The Influence of Cinematography on the Formation of Antireligious Consciousness of the Georgian Society (the Soviet times)

Zakharia Dzordzadze


After the abolition of the Georgian Kingdom, the Russian autocracy undermined the role of the Georgian Church as the latter strived to secure the honor and dignity for the maintenance of the unity of the nation. The fight against the Georgian Church lasted for decades and the newly created communist regime kept the policy of the Tsarist Russia, waged against the church. The class struggle also implied the elimination of the religious sphere with a variety of means, including a physical liquidation of a person, as it was no longer compatible with the Soviet rule. God was substituted with a pseudo religion – with new ideals, compatible with the necessity of creation of the “New Man,” which would exercise the Marxist ideas in practice without any protractions, as one would be free from all sorts of “religious bonds.” The Leninist propositions of fight against the religion found its resonance among the Georgian Marxists, which resulted in the destruction of thousands of churches, thousands of deported persons and exterminated clerics. These measures were aimed at the creation of consciousness of a “new Soviet individual”, which excluded God; even a minor acceptance of the idea of God was considered as an anti-state behavior.
Artists, fascinated with the revolutionary ideas, became ghost-writers and created new works dedicated to this change. The Communist Party particularly stressed the importance of the “Engineers of Souls” – i.e. the role of writers in fighting against religion. The slogans and appeals of party leaders delivering anti-religious messages had to be transformed into their works for remembrance by the mass society. Lenin’s famous saying – “of all the arts the most important for us is the cinema” – had imperative importance. Therefore, cinematographers tried to reflect the process of formation of Communism through their works. The new era of the Soviet arts was launched. The cinema, as the tool of censorship, kept its eye on minor details that were incompatible with the Soviet ideology. Every scenario went through a detailed review before production, as it should have reflected the ideology of the Communist Party and highlighted the predominance of the Soviet way of life.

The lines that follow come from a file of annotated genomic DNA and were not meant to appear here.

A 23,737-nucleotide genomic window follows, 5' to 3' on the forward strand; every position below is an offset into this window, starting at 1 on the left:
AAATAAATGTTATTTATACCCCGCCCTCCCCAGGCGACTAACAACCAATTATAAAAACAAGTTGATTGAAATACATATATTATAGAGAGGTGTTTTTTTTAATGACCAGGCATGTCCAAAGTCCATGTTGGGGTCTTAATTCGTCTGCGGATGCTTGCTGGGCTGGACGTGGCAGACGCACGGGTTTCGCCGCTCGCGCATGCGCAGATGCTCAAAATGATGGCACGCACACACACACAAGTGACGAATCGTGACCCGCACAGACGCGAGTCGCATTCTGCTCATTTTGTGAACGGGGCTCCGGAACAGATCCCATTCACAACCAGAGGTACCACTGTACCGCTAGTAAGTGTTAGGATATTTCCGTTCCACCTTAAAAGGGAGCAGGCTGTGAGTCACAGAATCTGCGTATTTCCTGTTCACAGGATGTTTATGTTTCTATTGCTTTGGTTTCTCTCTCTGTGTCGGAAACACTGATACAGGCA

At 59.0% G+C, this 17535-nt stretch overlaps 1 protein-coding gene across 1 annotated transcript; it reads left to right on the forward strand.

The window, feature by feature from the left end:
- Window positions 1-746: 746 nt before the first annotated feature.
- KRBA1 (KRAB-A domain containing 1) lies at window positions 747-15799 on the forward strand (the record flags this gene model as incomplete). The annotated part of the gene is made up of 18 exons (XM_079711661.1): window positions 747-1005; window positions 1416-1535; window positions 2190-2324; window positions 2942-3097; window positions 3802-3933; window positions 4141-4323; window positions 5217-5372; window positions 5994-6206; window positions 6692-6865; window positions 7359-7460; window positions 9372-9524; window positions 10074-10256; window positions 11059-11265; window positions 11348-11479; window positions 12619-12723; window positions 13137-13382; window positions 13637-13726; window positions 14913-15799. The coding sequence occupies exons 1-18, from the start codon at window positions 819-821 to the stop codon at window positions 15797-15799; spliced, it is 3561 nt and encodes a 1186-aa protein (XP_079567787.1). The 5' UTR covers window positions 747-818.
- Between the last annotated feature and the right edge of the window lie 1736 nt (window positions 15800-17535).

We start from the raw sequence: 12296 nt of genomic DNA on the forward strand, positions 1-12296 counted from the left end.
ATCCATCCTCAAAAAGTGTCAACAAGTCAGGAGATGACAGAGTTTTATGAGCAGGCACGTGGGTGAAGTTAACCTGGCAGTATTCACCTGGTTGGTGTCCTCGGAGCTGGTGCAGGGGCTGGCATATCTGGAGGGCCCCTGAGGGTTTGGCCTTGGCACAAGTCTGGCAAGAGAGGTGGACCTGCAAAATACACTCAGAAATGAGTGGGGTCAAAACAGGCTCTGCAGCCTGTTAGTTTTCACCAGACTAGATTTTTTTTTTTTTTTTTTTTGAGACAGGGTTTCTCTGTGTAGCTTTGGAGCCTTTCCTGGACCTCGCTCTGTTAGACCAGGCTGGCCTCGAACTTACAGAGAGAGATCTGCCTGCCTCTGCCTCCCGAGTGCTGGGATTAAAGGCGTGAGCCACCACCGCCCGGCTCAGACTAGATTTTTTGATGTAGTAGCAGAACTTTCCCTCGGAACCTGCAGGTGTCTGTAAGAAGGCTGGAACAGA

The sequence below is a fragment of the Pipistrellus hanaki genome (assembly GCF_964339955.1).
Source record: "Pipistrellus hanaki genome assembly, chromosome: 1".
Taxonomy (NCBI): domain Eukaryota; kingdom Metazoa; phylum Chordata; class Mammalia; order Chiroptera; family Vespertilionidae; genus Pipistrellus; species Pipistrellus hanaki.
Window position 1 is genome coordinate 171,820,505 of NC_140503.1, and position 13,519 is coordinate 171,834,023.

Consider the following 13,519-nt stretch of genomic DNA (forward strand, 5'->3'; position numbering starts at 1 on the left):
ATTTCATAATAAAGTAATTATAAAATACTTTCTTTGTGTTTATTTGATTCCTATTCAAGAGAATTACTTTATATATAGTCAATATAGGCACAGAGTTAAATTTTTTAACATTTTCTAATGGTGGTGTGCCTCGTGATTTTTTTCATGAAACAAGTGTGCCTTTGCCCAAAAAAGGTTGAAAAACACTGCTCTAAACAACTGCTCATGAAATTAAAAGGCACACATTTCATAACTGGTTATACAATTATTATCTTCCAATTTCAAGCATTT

The documentary cinema was particularly valued, as it was a kind of a chronicle of the Soviet life. The anti-religious themes had particular importance in the cinema production, as profanities were considered as the party directives: for the creation of a particular stereotype of clergy the following methods were extensively applied – satire, pamphlet, humor, template – and widely promoted through the cinema production. These should have inhibited distrust, disrespect, cynical attitudes, aggression and hate towards the clerics among the Soviet persons, as the resulted antipathy should have lasted long among spectators. The Soviet cinematography produced a number of movies in this line: “Khabarda,” “Lost Paradise,” “Magdana’s Lurja,” “Londre,” “Adventures of Lazare,” “The Wishing Tree,” etc. The clerics depicted in these movies differ from one another in their appearance, behavior, speeches and attitudes towards human beings; although they share one particular characteristic, which was predetermined by the Soviet regime: it was necessary to reflect degeneracy of humankind – futility, hypocrisy, acquisitiveness and irreverence. This anti-religious inertia lasted until the 1980s and laid the foundation for the emergence of new trends in the reflection of this problem.

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